Whatever happened to the class of ’71?

By PAULA DECARO
Posted 6/29/22

We were the largest graduating class in the history of Rhode Island – 721 proud graduates of Cranston High School East class of 1971… we were – and are forever – The Thunderbolts...

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Whatever happened to the class of ’71?

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We were the largest graduating class in the history of Rhode Island – 721 proud graduates of Cranston High School East class of 1971… we were – and are forever – The Thunderbolts! We were the Boomer generation of kids who hid under school desks and sat against brick walls in the school basement in the early 60s during the nuclear bomb drills when the Cold War was in full bloom; who witnessed the assassination of a president and the person who allegedly killed him; who grew up during Vietnam; felt the horror of Kent state and who worried about SAT scores. We ate a polio vaccine that was in a sugar cube; made copies on a mimeograph machine; had party line phones used by several families; who survived without fax machines, cell phones, answering machines, ATMs, electric car windows, computers, tablets, the internet, email and 24/7 everything.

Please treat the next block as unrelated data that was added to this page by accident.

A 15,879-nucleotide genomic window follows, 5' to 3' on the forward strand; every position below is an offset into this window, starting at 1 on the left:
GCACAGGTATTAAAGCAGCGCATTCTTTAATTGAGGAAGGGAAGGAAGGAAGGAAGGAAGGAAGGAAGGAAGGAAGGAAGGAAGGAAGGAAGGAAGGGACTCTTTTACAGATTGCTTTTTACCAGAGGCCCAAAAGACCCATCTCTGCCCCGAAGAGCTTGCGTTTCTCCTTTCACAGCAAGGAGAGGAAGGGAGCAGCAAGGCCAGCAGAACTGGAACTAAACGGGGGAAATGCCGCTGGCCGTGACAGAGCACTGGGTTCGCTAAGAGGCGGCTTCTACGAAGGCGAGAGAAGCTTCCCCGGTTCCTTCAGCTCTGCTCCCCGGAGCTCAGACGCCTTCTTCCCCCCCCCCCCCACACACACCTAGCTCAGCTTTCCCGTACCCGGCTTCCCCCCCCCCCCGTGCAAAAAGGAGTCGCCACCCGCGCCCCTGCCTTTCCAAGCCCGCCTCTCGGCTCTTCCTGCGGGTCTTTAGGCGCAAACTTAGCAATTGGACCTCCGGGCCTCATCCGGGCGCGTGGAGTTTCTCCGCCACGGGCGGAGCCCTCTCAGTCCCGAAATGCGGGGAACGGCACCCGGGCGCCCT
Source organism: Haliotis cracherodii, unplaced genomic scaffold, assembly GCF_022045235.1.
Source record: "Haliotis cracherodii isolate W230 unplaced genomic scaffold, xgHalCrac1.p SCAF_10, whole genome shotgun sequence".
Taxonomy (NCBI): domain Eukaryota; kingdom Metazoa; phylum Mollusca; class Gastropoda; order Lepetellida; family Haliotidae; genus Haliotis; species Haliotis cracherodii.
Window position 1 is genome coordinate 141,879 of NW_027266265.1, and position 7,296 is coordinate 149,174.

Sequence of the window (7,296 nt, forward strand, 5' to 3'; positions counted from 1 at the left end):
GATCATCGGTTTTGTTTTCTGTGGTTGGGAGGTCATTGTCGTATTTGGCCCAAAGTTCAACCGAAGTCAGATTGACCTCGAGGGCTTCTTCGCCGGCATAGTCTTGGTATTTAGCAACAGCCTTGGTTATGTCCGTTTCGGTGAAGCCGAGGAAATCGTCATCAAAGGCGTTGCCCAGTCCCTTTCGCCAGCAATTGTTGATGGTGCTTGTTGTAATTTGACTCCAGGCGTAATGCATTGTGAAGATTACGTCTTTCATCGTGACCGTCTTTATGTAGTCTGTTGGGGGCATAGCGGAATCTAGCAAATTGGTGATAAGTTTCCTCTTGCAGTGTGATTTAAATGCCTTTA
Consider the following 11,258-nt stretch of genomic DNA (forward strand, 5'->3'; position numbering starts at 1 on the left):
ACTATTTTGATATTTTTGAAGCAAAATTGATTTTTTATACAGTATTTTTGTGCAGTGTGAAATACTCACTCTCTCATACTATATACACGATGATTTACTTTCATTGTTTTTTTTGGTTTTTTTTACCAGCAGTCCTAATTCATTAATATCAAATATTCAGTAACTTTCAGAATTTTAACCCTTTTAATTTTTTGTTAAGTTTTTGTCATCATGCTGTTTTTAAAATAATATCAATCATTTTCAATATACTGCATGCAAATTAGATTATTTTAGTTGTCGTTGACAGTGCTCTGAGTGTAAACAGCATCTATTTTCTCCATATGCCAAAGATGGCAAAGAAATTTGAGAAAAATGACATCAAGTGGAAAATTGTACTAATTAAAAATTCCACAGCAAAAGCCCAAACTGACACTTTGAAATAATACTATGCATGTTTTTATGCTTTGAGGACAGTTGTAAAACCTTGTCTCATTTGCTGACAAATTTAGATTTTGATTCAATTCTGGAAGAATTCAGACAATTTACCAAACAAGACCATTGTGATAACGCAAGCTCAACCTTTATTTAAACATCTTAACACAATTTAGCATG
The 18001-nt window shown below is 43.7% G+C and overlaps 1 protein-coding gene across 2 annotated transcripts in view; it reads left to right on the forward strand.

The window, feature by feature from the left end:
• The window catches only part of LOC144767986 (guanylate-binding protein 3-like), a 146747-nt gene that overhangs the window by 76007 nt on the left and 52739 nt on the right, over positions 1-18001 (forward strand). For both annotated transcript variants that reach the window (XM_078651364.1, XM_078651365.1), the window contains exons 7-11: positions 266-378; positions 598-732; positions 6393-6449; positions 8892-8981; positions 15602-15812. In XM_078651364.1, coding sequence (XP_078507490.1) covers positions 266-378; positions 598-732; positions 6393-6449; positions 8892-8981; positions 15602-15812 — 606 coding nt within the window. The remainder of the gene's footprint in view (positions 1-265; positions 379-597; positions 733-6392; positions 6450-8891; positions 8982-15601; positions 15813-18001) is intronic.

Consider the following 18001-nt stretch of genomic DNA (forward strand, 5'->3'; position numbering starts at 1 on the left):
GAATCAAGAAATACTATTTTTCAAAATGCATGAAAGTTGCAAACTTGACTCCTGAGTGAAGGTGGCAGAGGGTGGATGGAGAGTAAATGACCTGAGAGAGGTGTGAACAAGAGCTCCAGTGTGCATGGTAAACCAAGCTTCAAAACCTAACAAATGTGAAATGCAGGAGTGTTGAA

We watched the moon landing, strikes on college campuses against the Vietnam War and streaking. We listened to “45s” on a record player; we wore bell bottoms and pea coats, miniskirts, go-go boots and Nehru jackets. Boys had hair as long as the girls’ shag haircuts. We had the amazing choice of three TV stations and something called UHF. TV was not 24/7 like today, but you could look at a test pattern all night if you wanted to.

We sensed something important was going on in the 1960s because our parents spoke in whispers about something called the Cuban Missile Crisis and the Civil Rights movement. We wondered out loud and were scared the night of the great Northeast blackout; we read in history class about the British Invasion of 1775 and lived and loved the British Invasion of 1962, especially the Beatles. We couldn’t believe they broke up within a few years. We danced to the Beach Boys and did the bump, the jerk, the pony…then something called disco.